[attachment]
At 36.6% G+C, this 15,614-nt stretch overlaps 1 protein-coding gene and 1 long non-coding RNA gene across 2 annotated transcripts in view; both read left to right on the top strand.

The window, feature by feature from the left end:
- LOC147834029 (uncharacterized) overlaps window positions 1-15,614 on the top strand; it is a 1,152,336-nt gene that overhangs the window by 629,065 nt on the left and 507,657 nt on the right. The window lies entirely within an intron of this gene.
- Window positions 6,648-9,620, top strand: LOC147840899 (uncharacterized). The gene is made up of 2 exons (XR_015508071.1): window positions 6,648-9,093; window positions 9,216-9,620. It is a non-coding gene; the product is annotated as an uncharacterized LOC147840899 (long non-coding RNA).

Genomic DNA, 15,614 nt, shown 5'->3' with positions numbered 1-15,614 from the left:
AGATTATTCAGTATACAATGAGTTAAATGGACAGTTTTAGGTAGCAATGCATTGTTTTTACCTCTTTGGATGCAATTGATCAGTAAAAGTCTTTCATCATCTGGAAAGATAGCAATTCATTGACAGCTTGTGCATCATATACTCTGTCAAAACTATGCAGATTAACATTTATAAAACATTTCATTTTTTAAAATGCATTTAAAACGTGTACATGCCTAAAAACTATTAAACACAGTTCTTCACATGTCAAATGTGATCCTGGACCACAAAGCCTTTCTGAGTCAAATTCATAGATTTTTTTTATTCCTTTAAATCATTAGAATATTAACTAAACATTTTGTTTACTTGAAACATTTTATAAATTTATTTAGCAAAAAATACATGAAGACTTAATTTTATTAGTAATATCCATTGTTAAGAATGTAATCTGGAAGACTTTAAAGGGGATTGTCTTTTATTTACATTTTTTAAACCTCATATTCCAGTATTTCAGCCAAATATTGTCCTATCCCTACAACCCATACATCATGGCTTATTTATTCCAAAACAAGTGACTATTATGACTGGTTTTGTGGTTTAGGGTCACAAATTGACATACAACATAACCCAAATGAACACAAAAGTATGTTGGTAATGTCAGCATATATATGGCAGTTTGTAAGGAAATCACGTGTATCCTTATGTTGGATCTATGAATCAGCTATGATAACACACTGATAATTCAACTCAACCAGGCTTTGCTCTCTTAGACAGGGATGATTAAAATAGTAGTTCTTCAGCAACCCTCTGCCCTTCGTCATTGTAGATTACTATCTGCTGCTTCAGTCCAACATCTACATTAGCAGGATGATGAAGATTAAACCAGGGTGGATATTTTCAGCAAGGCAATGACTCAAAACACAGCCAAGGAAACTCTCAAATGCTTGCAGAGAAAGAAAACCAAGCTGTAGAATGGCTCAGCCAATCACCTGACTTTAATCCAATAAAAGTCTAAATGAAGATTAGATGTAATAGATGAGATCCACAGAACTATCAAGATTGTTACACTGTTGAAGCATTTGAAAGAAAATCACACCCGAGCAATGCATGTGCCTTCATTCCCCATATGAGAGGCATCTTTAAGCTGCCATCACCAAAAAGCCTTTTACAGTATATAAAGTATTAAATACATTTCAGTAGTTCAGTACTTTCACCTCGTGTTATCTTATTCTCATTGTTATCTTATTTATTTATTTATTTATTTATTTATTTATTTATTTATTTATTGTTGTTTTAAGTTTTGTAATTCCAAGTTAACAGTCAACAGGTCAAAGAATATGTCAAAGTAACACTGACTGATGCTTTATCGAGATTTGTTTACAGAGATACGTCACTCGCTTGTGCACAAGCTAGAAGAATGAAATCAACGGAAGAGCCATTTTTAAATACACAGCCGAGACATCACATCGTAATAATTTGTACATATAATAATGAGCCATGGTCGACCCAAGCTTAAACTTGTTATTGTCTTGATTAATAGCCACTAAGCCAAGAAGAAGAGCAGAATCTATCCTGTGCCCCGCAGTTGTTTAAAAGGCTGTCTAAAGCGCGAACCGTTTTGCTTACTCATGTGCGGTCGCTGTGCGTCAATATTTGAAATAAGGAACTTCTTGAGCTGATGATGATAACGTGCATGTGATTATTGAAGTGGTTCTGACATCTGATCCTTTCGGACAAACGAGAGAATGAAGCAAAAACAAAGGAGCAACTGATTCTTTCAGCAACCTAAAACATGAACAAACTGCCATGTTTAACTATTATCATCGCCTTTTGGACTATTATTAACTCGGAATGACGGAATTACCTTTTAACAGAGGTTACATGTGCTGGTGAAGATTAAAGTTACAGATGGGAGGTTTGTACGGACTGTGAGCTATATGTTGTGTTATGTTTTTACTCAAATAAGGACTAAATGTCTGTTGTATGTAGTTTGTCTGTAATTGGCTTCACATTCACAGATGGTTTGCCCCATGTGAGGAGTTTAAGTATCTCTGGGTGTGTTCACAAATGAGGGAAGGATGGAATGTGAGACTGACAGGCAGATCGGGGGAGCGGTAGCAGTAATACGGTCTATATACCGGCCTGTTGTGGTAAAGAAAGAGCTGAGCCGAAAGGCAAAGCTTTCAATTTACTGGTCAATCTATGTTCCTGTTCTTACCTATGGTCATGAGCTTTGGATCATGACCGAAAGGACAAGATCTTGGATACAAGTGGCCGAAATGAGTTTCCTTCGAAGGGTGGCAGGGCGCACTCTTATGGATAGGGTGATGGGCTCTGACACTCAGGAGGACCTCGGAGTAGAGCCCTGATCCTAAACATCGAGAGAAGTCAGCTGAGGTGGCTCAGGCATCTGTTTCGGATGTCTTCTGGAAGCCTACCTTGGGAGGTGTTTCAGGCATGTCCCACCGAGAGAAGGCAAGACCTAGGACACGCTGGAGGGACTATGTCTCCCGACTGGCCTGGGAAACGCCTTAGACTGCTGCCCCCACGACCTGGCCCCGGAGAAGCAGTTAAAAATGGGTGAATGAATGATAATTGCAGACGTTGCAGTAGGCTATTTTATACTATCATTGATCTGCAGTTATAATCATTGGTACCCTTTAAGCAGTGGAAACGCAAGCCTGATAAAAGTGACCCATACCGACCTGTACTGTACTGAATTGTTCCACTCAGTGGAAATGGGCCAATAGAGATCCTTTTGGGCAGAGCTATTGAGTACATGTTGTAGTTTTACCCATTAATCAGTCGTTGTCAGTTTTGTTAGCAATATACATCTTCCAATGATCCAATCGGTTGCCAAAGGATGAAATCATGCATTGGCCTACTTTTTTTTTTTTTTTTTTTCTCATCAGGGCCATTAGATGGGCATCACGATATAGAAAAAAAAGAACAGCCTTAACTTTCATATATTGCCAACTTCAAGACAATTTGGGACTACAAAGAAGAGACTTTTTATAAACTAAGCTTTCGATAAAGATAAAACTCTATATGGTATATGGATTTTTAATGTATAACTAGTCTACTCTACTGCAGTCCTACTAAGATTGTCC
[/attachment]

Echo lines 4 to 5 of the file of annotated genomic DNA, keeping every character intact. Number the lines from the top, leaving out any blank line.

- Window positions 6,648-9,620, top strand: LOC147840899 (uncharacterized). The gene is made up of 2 exons (XR_015508071.1): window positions 6,648-9,093; window positions 9,216-9,620. It is a non-coding gene; the product is annotated as an uncharacterized LOC147840899 (long non-coding RNA).

Genomic DNA, 15,614 nt, shown 5'->3' with positions numbered 1-15,614 from the left: